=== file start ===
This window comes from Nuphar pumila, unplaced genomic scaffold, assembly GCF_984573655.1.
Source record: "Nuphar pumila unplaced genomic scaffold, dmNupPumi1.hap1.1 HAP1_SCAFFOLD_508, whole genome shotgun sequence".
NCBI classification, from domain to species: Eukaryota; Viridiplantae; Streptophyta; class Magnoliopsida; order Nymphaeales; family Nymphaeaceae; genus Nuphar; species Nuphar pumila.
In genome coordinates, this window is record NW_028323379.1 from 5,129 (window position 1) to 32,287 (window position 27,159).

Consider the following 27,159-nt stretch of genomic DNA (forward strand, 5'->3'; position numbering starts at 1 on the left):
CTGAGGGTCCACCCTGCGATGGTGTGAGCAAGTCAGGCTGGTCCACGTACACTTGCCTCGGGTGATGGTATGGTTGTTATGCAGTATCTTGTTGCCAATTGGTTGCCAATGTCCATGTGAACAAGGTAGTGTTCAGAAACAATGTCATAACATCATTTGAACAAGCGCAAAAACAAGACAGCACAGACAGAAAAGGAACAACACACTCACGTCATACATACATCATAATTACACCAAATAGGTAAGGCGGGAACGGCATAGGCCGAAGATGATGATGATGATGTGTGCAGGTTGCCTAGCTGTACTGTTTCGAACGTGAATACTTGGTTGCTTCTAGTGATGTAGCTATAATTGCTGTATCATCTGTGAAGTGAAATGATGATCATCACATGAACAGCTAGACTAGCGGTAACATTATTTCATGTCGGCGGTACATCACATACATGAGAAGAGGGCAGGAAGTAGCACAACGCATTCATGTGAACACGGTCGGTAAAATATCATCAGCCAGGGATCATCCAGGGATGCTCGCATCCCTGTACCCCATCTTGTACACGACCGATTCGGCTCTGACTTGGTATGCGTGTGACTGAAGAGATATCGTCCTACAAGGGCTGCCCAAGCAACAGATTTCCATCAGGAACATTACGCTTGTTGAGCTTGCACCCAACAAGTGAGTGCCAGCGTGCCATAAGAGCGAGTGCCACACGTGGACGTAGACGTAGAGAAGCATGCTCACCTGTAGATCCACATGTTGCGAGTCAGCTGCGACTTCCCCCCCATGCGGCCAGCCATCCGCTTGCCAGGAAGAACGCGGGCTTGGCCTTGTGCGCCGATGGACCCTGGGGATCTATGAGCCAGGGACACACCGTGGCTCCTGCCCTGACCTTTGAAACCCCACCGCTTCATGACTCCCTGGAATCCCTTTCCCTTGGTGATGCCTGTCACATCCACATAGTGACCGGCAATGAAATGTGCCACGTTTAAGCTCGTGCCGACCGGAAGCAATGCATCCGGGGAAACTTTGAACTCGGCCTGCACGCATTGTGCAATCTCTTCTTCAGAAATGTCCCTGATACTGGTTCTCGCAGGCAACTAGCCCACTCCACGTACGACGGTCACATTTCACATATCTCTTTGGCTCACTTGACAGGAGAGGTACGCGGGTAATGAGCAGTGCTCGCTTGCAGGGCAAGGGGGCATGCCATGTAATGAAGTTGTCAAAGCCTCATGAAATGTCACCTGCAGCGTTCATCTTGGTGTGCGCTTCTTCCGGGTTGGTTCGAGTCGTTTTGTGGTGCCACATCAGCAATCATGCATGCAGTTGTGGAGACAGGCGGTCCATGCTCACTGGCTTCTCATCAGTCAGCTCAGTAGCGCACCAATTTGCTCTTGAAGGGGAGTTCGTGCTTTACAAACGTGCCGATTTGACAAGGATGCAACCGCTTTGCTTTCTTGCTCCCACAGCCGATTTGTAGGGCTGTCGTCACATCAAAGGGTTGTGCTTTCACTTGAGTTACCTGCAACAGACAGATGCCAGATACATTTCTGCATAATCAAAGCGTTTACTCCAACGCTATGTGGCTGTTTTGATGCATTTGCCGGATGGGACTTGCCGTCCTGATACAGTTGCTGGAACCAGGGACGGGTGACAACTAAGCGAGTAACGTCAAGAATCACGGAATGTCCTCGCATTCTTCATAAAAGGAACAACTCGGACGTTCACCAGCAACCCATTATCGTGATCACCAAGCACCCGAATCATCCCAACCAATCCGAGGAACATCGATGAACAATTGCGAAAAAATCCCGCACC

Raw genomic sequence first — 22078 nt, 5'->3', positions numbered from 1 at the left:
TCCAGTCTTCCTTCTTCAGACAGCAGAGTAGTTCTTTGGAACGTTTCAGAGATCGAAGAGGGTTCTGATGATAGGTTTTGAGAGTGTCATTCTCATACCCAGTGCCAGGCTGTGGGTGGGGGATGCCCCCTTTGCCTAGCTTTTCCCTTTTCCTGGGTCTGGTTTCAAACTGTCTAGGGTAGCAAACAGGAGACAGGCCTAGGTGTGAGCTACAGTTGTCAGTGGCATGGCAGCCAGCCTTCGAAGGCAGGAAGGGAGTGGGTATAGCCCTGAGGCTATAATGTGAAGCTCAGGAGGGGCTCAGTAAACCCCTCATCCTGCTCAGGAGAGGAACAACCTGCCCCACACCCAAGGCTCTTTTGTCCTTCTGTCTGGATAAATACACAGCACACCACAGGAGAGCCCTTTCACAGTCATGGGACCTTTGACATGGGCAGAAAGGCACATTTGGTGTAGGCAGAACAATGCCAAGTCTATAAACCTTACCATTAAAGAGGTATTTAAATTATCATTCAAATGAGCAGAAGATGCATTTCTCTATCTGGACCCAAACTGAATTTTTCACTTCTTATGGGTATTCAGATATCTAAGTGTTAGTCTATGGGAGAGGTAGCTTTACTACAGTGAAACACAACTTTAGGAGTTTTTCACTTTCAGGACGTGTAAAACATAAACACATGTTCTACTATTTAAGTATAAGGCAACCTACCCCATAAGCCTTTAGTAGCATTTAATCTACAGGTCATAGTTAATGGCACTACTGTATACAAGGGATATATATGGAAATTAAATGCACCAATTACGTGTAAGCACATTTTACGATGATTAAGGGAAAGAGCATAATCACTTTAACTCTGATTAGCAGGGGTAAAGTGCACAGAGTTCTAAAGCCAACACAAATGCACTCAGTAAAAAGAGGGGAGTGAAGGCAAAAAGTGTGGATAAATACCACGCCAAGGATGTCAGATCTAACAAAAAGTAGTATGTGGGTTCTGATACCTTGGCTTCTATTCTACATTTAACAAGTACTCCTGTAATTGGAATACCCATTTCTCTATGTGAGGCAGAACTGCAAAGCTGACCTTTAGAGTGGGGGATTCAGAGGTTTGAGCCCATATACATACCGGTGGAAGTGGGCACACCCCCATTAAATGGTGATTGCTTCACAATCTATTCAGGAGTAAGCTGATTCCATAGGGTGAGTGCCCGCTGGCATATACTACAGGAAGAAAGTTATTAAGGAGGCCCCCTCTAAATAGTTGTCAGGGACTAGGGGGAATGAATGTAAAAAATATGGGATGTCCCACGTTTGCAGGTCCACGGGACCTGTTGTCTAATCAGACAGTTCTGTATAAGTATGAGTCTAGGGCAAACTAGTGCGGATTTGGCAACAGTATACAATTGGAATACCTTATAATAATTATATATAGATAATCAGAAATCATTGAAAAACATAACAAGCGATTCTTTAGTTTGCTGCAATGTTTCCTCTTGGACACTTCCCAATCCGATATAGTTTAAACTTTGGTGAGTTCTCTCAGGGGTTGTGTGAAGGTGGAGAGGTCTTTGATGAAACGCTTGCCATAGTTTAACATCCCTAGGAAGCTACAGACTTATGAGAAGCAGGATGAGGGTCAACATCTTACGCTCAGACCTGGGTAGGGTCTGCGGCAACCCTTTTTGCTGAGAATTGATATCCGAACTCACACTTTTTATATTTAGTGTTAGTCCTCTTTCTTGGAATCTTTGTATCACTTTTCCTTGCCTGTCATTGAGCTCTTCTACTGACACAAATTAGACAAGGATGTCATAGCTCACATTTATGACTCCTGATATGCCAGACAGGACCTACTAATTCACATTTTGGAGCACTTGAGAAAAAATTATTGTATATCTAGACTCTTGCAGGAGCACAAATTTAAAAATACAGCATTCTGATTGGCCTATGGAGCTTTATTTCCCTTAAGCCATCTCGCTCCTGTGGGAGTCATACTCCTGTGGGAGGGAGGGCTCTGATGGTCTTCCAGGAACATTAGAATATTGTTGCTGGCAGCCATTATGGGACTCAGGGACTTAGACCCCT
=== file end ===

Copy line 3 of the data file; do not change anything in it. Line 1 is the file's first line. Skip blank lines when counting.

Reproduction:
NCBI classification, from domain to species: Eukaryota; Viridiplantae; Streptophyta; class Magnoliopsida; order Nymphaeales; family Nymphaeaceae; genus Nuphar; species Nuphar pumila.